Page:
Hypocrisy Of The Scarlet Letter Essay

1749 words - 7 pages

In The Scarlet Letter Hypocrisy is evident everywhere. The characters of Hester, Dimmesdale, Chillingworth, and the very society that the characters lived in, were steeped in hypocrisy. Hawthorne was not subtle in his portrayal of the terrible sin of hypocrisy; he made sure it was easy to see the sin at work , at the same time however, parallels can be drawn between the characters of The Scarlet Letter and of today’s society.

The first character, Hester Prynne, is guilty of adultery and of hypocrisy. She supposedly loves Dimmesdale, yet she says nothing while for seven years Dimmesdale is slowly tortured. The love she felt that was so strong that it made her break sacred vows must have disappeared. Dimmesdale is continually tortured by his inner demons of guilt that gnaw at his soul, and Chillingworth makes sure these demons never go away. Hester allows this to happen. Physically and mentally the minister begins to weaken, slowly he becomes emaciated, and he punishes himself constantly. Only when Hester realizes that if Chillingworth is allowed to continue, that Dimmesdale will surely go insane if she does not reveal her secret. She did not reveal who her lover was on the scaffolding when she had the perfect opportunity to; furthermore, she did not tell her husband who her lover was. Hester can atone for her sin of adultery, but every day that she keeps the secret of her lover, and the true identity of Rodger Chillingworth a secret she is committing a sin. If Hester would have, “Take heed how thou deniest to him---who, perchance, hath not the courage to grasp it for himself---the bitter, but wholesome, cup that is now presented to thy lips!”(Dimmesdale 47), things would have been infinitely better for everyone. Everyone Hester Prynne loves, she does in a hypocritical way. She loves Pearl enough to sacrifice to feed and clothe her, but she does not love Pearl enough to give her a father. Hester loves Dimmesdale, but she does not love him enough to expose his sin publicly, and she conceals her knowledge of Chillingworth. Either you love something whole-heartedly, or you do not. Hawthorne might have portrayed Hester in a more favorable light then the other characters, but still she should have to wear a scarlet H in addition to her A.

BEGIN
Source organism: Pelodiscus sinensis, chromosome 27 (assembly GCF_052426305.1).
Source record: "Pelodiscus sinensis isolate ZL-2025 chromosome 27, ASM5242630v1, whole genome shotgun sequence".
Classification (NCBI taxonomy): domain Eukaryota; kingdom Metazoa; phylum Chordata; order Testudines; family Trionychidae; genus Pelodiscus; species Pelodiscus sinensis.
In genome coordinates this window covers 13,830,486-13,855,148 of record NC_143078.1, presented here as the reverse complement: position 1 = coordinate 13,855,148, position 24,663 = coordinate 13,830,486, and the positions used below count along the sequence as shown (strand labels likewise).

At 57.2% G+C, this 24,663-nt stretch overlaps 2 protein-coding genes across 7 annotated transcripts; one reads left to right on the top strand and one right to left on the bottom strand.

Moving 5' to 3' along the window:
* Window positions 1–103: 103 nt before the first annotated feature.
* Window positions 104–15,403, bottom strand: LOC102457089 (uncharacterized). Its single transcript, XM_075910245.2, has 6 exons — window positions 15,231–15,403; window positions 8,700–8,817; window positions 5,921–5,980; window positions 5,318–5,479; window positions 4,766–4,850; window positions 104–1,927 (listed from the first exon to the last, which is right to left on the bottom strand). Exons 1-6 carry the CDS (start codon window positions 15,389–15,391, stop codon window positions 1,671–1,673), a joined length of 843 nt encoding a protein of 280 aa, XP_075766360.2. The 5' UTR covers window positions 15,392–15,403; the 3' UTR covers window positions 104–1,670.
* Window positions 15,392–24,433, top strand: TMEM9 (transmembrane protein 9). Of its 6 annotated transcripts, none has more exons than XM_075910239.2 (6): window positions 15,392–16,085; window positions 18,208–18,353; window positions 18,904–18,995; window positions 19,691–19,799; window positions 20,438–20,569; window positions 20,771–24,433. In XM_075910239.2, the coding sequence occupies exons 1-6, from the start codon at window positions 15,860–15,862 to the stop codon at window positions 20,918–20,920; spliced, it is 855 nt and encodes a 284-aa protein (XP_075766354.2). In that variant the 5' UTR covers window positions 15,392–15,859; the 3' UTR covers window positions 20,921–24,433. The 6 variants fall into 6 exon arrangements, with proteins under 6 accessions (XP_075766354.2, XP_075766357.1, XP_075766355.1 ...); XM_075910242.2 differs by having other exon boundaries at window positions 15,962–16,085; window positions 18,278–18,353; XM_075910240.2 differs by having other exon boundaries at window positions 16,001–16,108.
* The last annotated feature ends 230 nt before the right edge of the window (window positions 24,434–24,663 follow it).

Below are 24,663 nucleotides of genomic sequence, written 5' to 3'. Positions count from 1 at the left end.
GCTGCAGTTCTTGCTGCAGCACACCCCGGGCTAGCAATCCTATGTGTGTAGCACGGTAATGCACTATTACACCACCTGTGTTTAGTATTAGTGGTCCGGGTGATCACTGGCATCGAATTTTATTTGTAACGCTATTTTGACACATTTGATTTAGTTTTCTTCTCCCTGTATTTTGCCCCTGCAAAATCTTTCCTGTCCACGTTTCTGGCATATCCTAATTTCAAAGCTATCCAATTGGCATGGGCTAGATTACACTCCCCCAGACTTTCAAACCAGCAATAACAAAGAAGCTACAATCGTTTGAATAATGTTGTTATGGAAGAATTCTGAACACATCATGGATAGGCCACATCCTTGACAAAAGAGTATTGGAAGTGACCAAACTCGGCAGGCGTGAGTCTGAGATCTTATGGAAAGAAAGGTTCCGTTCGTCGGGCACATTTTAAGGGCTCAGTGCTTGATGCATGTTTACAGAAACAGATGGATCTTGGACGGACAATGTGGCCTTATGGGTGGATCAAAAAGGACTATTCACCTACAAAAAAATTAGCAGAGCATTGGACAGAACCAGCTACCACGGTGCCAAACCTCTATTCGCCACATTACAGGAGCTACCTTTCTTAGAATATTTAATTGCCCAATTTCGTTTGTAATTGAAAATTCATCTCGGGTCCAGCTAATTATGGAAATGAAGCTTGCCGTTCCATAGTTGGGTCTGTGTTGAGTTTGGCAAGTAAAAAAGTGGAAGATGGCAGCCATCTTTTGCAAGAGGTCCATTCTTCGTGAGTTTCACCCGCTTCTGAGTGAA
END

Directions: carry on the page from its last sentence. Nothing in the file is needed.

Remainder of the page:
The second character, Arthur Dimmesdale is the epitome of hypocrisy. Hawthorne intended his name to have symbolic meaning, Dimmesdale meaning dim or not very bright. Arthur might be bright in the areas of theology, but when it comes to hypocrisy, he is a fool. Dimmesdale says very near the beginning of the book “What can thy silence do for him, except to tempt him---yea, compel him, as it were---to add hypocrisy to sin?”(Dimmesdale 47). He knows what will happen to him if he endures his sin in private, but he is too weak at this point in the book to admit it. The tapestries of biblical adultery, which are found in Arthur’s room, are hypocritical. These are supposed to help him atone for...

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